2020 taught us all huge lessons, and 2021 is when we put what we learned into practice. It dawned on many unawakened people last year that the story our so-called authorities have branded into our brains – the story of being free, of being better, of being the best – was a big fat fucking lie. Took long enough. It’s a lie we’ve been asked to repeat generation to generation so that we can be easily plugged into the systems of exploitative capitalism, white supremacy, violent imperialism, and heteronormative patriarchy. 2020 gave it all a big resounding FUCK THIS, and in 2021 we need to focus on taking collective actions in order to build the compassionate, healthy, egalitarian society we actually want to live in.
It’s inspiring to see that happening – case in point, Denver Noise band Plague Survivor has transformed into a non-profit music collective and label with the aim to fund social programs in Denver and beyond. Their first release as a collective is the Sick City: Denver Locals comp, with the proceeds going to stock community refrigerators around Denver for the city’s houseless and hungry. It features some amazing local artists, including Many Blessings, Midwife, American Culture, Natural Violence, Bloodloss, Hoverkraft, Ben Don, Living Gate, Law of the Night, Cop Circles, No-emoji, Kahlil Cezanne, Pure Weed, and Dry Ice. The tape is limited to 100 copies, and it’s also available digitally through Bandcamp today – order it by donation here – and it’s Bandcamp Friday so they’ll get all the loot if you order it now. You can read the Plague Survivor statement about the record below.
We always say it, and we mean it. Support the underground. If we don’t look out for each other, no one else will. Big up Plague Survivor! Get in touch with them here to set up a comp in your city.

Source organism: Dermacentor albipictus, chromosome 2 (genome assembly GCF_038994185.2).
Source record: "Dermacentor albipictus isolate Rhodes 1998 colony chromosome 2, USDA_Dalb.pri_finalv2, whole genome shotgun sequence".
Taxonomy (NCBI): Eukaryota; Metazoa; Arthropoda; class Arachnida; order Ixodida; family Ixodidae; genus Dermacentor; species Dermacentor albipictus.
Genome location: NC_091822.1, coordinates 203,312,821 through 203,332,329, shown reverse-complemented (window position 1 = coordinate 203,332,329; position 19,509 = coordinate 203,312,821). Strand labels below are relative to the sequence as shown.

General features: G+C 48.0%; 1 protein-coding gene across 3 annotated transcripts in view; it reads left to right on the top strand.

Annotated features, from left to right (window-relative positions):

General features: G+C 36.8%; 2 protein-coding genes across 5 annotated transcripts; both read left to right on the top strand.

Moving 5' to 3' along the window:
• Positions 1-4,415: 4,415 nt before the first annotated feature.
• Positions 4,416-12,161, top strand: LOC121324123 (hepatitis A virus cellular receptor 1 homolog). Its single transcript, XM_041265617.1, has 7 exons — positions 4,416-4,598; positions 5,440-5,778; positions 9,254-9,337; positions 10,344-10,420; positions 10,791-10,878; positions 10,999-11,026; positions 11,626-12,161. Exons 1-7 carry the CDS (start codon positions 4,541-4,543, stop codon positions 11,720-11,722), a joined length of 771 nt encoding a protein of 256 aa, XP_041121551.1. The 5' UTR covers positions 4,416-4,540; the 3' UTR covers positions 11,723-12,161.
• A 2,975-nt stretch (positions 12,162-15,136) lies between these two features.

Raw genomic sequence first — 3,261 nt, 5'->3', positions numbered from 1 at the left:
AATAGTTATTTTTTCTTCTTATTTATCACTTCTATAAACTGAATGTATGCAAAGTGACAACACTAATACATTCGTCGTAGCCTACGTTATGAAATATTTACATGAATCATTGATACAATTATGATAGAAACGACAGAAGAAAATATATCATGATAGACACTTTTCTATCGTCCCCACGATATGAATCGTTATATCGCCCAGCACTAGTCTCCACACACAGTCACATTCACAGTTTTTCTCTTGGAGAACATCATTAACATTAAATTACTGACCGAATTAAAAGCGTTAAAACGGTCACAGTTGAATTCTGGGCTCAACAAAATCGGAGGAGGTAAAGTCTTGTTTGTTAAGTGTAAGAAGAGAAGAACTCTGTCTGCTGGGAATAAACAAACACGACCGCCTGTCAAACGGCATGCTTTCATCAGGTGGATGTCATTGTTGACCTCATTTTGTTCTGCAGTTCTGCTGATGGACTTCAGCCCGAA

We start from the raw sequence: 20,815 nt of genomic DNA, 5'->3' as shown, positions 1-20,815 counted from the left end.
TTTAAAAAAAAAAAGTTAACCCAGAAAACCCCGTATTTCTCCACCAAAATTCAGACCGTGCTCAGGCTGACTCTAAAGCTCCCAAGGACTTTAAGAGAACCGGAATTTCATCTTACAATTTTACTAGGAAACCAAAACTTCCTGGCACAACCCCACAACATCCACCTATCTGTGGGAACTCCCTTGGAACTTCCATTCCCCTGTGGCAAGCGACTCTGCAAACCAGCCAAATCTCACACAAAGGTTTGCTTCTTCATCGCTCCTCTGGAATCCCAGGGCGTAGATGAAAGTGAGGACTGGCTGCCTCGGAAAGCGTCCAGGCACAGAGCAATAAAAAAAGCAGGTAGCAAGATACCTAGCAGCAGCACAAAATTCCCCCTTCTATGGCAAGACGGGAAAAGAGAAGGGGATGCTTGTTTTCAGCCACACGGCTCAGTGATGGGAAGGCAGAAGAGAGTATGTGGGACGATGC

Statement from Plague Survivor Records:
Proceeds for this (our first) compilation will be used to stock the free community refrigerators in Denver with food and supplies. Denver has many houseless and hungry residents who are generally disregarded by the city and treated as a nuisance.
The past year has been tough for everyone and in some ways uniquely difficult for musicians. Many of us have struggled financially with the loss of some or all of our income from performing and working in the event industry. Many of us have our day jobs in the service industry which was also hit pretty hard.
There were also emotional and psychological difficulties caused by the indefinite suspension of our established outlets for emotional/social/creative expression. These harsh circumstances led us to look out at the even greater suffering felt by so many of our neighbors. As local artists, we realize we ought to have a compassionate relationship with the community that we rely on for an audience and support. Unsurprisingly, there doesn’t seem to be much help for those in need coming from the state and even less from the federal government.
We realize we cannot rely on any government or institution to take care of us or of the community as a whole. We artists are not a particularly wealthy community, but there is no contribution too small to help, and we do, as a group, possess skills in promotion, communication, and presentation. We can use our skills and our artistic output to extend some generosity to those in need because it is our belief that a society is only as rich as its poorest citizen, only as healthy as its sickest, and only as free as its most oppressed.
Please keep an eye out for our future projects. We plan to expand past a local level and look forward to working with compelling artists who share our interest in helping to benefit the many people in this world who could use a hand.
For any questions/comments/more details email Michael at email@example.com